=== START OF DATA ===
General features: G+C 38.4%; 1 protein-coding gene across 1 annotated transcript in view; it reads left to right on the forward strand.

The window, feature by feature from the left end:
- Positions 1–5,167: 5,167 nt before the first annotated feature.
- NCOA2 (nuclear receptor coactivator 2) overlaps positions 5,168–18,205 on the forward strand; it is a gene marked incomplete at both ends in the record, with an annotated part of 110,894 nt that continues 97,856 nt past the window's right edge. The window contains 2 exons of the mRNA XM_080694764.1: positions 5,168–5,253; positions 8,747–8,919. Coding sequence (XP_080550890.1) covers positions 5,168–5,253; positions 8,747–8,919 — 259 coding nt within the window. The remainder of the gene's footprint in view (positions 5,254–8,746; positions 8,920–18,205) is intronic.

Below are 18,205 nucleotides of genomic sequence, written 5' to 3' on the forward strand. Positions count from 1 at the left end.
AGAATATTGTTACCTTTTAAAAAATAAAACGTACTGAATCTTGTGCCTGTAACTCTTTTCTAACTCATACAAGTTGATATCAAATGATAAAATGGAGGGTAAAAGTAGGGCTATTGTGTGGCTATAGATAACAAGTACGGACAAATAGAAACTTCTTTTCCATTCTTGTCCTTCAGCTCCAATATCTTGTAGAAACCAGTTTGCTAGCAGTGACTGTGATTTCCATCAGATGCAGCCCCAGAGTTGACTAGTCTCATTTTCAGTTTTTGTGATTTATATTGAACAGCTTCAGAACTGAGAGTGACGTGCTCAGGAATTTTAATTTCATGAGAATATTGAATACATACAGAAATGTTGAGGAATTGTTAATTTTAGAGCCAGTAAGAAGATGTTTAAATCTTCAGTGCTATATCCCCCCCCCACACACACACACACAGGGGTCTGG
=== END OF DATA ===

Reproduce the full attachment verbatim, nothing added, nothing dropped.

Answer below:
General features: G+C 38.4%; 1 protein-coding gene across 1 annotated transcript in view; it reads left to right on the forward strand.

The window, feature by feature from the left end:
- Positions 1–5,167: 5,167 nt before the first annotated feature.
- NCOA2 (nuclear receptor coactivator 2) overlaps positions 5,168–18,205 on the forward strand; it is a gene marked incomplete at both ends in the record, with an annotated part of 110,894 nt that continues 97,856 nt past the window's right edge. The window contains 2 exons of the mRNA XM_080694764.1: positions 5,168–5,253; positions 8,747–8,919. Coding sequence (XP_080550890.1) covers positions 5,168–5,253; positions 8,747–8,919 — 259 coding nt within the window. The remainder of the gene's footprint in view (positions 5,254–8,746; positions 8,920–18,205) is intronic.

Below are 18,205 nucleotides of genomic sequence, written 5' to 3' on the forward strand. Positions count from 1 at the left end.
AGAATATTGTTACCTTTTAAAAAATAAAACGTACTGAATCTTGTGCCTGTAACTCTTTTCTAACTCATACAAGTTGATATCAAATGATAAAATGGAGGGTAAAAGTAGGGCTATTGTGTGGCTATAGATAACAAGTACGGACAAATAGAAACTTCTTTTCCATTCTTGTCCTTCAGCTCCAATATCTTGTAGAAACCAGTTTGCTAGCAGTGACTGTGATTTCCATCAGATGCAGCCCCAGAGTTGACTAGTCTCATTTTCAGTTTTTGTGATTTATATTGAACAGCTTCAGAACTGAGAGTGACGTGCTCAGGAATTTTAATTTCATGAGAATATTGAATACATACAGAAATGTTGAGGAATTGTTAATTTTAGAGCCAGTAAGAAGATGTTTAAATCTTCAGTGCTATATCCCCCCCCCACACACACACACACAGGGGTCTGG